Posted May 2006
Sustainable Seafood at Monterey
MONTEREY—While salmon might do wonders for your waistline, it’s
not always so great for the environment. According to Seafood
WATCH, run by the Monterey Bay Aquarium, farmed salmon can interfere
and even overwhelm native salmon populations and waste from the
farms can contribute to environmental damage.
better choice, they say, is wild Alaskan salmon caught in fewer
numbers and carefully managed. California and Pacific Northwest
salmon is also a good choice, but there are concerns about the
long-term sustainability of the species due to logging and dams.
(You can read much more here.)
Baffled? Don’t be. Seafood Watch makes it simple to make good
choices with a guide to “best choices”, and keeps an updated
tally of what fish and seafood are sustainably harvested and
humanely caught—basically what you should and shouldn’t be eating
when it comes to keeping the ocean’s bounty safe.
year, to get the word out to chefs and consumers, it will host Cooking
for Solutions on May 19-20. The event features such culinary
big wigs as Sonoma’s John Ash, celebrity chef Rick Bayless, Nancy
Oakes of San Francisco’s Boulevard, as well as a number of others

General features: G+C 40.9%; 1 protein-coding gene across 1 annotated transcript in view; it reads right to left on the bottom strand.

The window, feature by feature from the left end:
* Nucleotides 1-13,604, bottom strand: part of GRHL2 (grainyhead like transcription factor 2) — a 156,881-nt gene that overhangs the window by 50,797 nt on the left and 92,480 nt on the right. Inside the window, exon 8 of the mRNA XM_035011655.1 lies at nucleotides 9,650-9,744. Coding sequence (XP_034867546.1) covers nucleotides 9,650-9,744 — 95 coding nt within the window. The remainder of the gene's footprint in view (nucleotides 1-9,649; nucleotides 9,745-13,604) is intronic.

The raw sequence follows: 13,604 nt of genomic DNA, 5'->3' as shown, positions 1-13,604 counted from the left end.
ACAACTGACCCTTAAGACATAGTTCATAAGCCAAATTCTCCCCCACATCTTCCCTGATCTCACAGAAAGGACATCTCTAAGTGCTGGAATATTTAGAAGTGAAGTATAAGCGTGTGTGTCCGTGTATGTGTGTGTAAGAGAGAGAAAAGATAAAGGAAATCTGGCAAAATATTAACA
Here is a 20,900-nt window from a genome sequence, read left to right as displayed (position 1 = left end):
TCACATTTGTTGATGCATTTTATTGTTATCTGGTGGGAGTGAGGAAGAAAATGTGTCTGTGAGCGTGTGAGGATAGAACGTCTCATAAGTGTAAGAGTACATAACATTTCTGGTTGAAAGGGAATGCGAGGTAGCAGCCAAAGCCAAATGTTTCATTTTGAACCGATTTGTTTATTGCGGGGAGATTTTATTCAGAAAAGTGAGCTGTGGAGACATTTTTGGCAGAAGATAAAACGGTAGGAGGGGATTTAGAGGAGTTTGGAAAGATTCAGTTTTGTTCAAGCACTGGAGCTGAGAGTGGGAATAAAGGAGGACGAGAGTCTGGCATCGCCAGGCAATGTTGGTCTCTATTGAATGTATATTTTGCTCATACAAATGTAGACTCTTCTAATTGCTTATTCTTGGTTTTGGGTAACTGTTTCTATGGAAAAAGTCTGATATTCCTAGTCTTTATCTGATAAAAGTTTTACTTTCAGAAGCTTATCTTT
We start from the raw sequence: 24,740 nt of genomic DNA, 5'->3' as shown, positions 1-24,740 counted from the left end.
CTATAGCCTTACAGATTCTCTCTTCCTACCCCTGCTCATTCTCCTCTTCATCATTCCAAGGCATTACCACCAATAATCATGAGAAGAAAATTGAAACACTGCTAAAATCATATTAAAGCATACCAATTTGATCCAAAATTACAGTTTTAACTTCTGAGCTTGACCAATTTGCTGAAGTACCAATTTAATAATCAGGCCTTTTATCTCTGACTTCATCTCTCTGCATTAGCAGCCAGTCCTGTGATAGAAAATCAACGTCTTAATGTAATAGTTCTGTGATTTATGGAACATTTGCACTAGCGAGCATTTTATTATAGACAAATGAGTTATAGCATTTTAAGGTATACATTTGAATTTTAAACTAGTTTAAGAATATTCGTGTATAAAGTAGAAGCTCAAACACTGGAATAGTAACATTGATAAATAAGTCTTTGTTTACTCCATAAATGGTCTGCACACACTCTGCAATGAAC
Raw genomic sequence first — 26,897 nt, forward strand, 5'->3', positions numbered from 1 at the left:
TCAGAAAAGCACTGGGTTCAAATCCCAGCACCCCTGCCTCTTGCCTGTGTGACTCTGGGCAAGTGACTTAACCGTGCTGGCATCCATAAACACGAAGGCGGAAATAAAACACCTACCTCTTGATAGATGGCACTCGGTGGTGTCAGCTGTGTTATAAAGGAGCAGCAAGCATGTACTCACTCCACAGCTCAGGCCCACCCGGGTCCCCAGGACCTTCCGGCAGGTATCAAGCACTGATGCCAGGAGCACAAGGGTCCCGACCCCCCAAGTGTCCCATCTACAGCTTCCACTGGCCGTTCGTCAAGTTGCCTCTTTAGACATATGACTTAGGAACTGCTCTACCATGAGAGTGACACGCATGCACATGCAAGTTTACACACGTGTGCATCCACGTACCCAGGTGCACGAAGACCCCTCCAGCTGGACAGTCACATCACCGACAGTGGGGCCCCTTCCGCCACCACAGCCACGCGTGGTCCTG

who will be discussing practical uses of sustainable seafood
and recipes. The event will also feature tours of nearby Earthbound
farms, which uses sustainable and organic methods of farming.
Tickets and pricing information is available on the aquarium’s
why all the fuss? Seafood WATCH was created in the late 1990s
for an exhibit at the aquarium to help consumers understand the
impact they could have on the ocean environment. Environmental
organizations, including the aquarium were discovering that over
fishing in certain areas was having a huge impact on entire ocean
ecosystems. Popular restaurant fish—like swordfish, caviar or
Chilean sea bass were becoming perilously close to becoming endangered,
and the word needed to get out to eaters that these weren't good
choices for the long-term health of the ocean.
giving consumers the information, SeafoodWATCH hopes to let all
of us help in making changes. And it's working: the numbers of
dolphins and other aquatic life being trapped in tuna nets lead
to quick and sweeping changes in how tuna are caught and consumer
labeling, allowing people to know that they are contributing
to the long-term health of the environment and species.
more information on what you can do, go to www.mbayaq.org.